One IT manager at an Auckland software company with 17 years' experience told me last week that he was resigning from his job -- with no position to go to -- because it was “not a happy place”.
He blamed the company culture, citing a lack of training, overwork and an employer that did not listen or communicate. Staff were not told of the company standards they were expected to follow and customers were not trained to use the software they had bought from the company, so the IT manager had to deal with the most basic inquiries. Despite doing the work of two people in a 60-hour-plus week, he said the company also failed to respond to pleas for support.
What should companies do to improve matters? “Undo everything they have done."
Fortunately, other companies take a different approach.
Gavin Mitchell, chief executive of utility software firm Kinetiq, says morale is an HR rather than an economic issue. It is tied to the performance of the manager, rather than the state of the economy.
Mitchell says keeping staff busy is important, so if there are fewer projects for them to do, Kinetiq staff get put on more product development or training.
Communication is vital, he says, with staff knowing where they're going and what's expected of them. Rewards and recognition targets must be realistic and in line with your objectives. An interest in someone’s personal life shows you care, but this must be handled sensitively. Honesty, building up trust and encouraging openness in discussing issues is important. Managers also need to know when to use the whip or offer a carrot.
“If you treat staff well, they will [stay]. Loyalty is part of the leadership challenge,” Mitchell says.
Auckland University of Technology IT manager Calum MacLeod says his organisation is luckier than others. While it pays less, morale is kept high and staff turnover low because staff have more time to “fiddle” with new technologies and much emphasis is placed on training and personal development. Outside activities such as go-karting and mid-winter Christmas dinners are bonuses.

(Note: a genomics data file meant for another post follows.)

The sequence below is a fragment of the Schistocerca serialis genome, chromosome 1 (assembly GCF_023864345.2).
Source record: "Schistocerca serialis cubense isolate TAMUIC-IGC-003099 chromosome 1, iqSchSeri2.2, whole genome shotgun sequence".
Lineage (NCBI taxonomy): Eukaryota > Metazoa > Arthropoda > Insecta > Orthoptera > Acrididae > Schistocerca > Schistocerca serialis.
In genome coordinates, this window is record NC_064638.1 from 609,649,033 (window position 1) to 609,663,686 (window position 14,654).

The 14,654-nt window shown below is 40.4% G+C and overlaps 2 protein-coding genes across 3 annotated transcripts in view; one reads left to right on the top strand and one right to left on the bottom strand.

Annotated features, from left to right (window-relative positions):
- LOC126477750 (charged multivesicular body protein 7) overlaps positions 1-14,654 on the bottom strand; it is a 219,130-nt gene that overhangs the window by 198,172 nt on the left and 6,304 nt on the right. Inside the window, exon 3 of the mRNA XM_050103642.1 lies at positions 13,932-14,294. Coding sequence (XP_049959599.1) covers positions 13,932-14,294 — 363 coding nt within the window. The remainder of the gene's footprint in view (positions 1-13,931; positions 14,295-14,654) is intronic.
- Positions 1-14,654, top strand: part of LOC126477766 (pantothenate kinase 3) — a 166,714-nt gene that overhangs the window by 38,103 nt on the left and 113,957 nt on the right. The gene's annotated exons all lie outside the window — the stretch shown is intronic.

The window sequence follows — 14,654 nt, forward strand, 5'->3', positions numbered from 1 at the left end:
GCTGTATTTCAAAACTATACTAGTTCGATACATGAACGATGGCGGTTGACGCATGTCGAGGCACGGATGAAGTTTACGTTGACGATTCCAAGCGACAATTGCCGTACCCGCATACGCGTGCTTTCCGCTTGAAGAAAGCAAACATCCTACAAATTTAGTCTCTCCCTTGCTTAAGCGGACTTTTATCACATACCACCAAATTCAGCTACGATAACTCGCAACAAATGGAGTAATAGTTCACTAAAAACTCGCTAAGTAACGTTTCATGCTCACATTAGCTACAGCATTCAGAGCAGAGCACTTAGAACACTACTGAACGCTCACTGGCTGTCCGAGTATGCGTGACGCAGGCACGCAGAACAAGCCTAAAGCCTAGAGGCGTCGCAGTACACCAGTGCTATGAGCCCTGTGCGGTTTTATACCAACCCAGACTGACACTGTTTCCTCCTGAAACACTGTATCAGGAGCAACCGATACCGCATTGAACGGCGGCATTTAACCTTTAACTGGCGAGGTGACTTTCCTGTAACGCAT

MacLeod says it is important to follow the same direction as the rest of the IT industry, as this in turn helps staff plan their career needs. A different direction would bring resistance.
Honesty is essential for credibility, as is giving staff the resources to do their jobs -- otherwise they get “irate”, he says.
Communication counts and involves listening, not just pushing a line. IT managers must also “keep their ear to the ground” to what people are saying.
People should also be recognised as individuals and responded to as individuals, be it career development, work issues or even a personal crisis. “Sometimes they just want to unload about something going on at home,” MacLeod says.
Sky City IS general manager Damian Swaffield says to keep morale high staff contributions must be recognised through salary, performance appraisals and profit shares. Small rewards can also be given, in the casino's case like a night in the hotel, a meal at a restaurant, free movie passes or letting people go home early.
“At the end of the day, it’s about demonstrating respect, treating people as working with you not for you, listening and having an open door policy -- being approachable,” he says.
Firms should have structured development strategies and managers need to set clear objectives, outcomes and job descriptions. “You cannot achieve anything unless the people are right behind you. Unless they are motivated, you are stuffed,” Swaffield says.